DEC RK05 HEPA Filters

Sean Caron scaron at
Wed Apr 13 09:42:09 CDT 2016

On Wed, 13 Apr 2016, Rick Bensene wrote:

> Bill Degnan wrote:
>> I replaced my filters a little while ago, I was concerned about original filters'
>> deterioration, perhaps these will have decomposed over time even if not in
>> use. So I found a newly-produced filter, documented here:
>> But basically 3M Filtrete #0412560 carbon pre-filter cut to match the original,
>> from a tracing.
> The filter Bill replaced is the external dust filter.  While good to replace, this isn't the internal HEPA filter that Michael wrote about replacing on his RK05 drives, and that he found available on eBay.
> The HEPA filter is inside the drive.  It is a filter designed to capture very tiny particles yet still be a minimal restriction to airflow.  To get to the HEPA filter, you have to take the bottom cover off of the drive.     The filter is quite large, and as mentioned, there are two different types depending on the age of the drive.   If they haven't been replaced in a long time, they should be replaced, as they eventually do clog up with particulates.  When this happens, it can restrict the airflow to the disk platter area, which can lead to dust particles ending up on the platter, and that can result in head crashes, which are most unpleasant.   Sadly, the manufacturer of the HEPA filter stopped making them a long time ago, and they can be hard to find.  I do believe some manufacturer was making reproductions of them for a time, but I believe that they are no longer doing so.  So, finding the filters today can be tricky.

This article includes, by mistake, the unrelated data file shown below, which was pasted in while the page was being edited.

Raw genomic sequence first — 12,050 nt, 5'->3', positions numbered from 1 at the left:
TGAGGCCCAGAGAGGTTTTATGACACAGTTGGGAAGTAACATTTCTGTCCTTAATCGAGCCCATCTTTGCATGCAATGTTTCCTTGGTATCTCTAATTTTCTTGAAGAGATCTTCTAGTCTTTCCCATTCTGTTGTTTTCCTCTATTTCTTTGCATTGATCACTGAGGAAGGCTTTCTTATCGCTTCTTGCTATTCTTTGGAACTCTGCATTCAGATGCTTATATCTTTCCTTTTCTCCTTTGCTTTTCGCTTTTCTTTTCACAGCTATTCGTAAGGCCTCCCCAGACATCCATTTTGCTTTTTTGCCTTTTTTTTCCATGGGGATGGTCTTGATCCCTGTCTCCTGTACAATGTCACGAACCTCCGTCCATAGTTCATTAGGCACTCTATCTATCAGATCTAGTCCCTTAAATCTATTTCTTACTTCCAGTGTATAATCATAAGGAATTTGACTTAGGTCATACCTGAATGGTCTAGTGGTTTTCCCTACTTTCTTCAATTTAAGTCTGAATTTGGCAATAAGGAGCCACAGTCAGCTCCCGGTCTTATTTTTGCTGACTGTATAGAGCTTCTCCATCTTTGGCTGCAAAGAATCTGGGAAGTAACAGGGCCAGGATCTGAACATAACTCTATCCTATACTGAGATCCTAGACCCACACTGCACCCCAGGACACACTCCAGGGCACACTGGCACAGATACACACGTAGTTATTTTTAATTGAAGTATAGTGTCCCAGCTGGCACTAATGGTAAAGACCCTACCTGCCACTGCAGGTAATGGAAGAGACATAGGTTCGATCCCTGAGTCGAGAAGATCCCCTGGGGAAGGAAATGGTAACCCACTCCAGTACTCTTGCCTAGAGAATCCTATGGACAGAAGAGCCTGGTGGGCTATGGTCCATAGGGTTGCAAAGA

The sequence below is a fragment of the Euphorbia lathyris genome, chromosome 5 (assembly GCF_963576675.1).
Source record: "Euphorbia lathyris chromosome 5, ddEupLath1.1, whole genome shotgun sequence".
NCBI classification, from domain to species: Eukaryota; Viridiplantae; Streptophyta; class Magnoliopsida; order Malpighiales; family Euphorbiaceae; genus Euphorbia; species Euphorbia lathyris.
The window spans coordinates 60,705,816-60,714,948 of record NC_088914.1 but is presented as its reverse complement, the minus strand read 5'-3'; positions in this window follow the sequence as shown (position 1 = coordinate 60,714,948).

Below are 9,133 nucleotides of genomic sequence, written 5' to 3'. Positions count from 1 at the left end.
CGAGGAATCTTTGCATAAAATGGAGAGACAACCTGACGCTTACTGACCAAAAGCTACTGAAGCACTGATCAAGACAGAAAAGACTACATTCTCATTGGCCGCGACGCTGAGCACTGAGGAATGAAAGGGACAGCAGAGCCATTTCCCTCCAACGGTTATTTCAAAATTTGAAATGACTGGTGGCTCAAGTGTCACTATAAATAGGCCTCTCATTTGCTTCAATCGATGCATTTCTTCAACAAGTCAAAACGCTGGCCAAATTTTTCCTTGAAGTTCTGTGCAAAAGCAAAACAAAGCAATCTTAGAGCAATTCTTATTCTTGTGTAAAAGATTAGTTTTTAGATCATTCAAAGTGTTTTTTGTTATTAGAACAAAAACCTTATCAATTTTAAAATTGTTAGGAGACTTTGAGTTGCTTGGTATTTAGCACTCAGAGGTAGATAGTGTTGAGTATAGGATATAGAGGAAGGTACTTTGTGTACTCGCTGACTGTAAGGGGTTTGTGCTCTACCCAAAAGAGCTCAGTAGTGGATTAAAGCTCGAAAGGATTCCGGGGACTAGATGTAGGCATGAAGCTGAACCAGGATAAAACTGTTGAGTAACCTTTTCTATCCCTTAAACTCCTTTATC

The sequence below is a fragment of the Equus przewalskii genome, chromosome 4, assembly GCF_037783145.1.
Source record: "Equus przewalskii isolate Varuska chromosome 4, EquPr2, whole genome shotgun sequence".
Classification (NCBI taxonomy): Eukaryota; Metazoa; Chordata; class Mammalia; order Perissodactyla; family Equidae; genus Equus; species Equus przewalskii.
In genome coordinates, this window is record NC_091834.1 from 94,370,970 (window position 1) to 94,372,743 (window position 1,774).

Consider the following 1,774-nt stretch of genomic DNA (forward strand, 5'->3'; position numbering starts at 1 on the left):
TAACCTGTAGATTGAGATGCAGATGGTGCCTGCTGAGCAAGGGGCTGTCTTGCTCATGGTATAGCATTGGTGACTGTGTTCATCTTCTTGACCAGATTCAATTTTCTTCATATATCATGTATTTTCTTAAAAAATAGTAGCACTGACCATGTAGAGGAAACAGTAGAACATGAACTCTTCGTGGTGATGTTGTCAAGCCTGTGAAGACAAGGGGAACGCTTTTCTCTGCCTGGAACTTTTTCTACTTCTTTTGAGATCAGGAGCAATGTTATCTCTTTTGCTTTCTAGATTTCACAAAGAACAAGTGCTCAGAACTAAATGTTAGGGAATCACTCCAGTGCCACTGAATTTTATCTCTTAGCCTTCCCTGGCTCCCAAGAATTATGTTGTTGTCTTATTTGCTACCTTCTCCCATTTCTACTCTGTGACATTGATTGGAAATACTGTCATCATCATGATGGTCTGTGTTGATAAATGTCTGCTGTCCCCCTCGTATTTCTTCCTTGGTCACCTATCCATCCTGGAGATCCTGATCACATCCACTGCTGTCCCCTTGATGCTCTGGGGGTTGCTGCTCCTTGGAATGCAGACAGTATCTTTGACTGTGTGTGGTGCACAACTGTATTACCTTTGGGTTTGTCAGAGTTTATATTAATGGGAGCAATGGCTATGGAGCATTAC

> -Rick

I haven't worked on such myself, but please be careful and wear a pair of 
heavy gloves when servicing the HEPA filters in these old pack drives. I'm 
reminded of a quote from Ralph Klimek's Burroughs page at Monash:

"They used HEPA absolute filters were a biohazard because they could trap 
bacteria and fungal spores. The manuals warned about avoiding injury, with 
good reason. Once a used filter I was removing slipped and I grabbed it. I 
cut my hand on the dirty side of the filter element. The cut became 
infected and did not heal for nearly half a year! A filter that sat idle 
for a a couple of weeks would smell like a mushroom farm as the trapped 
fungal spores would spawn and begin eating the trapped dust."



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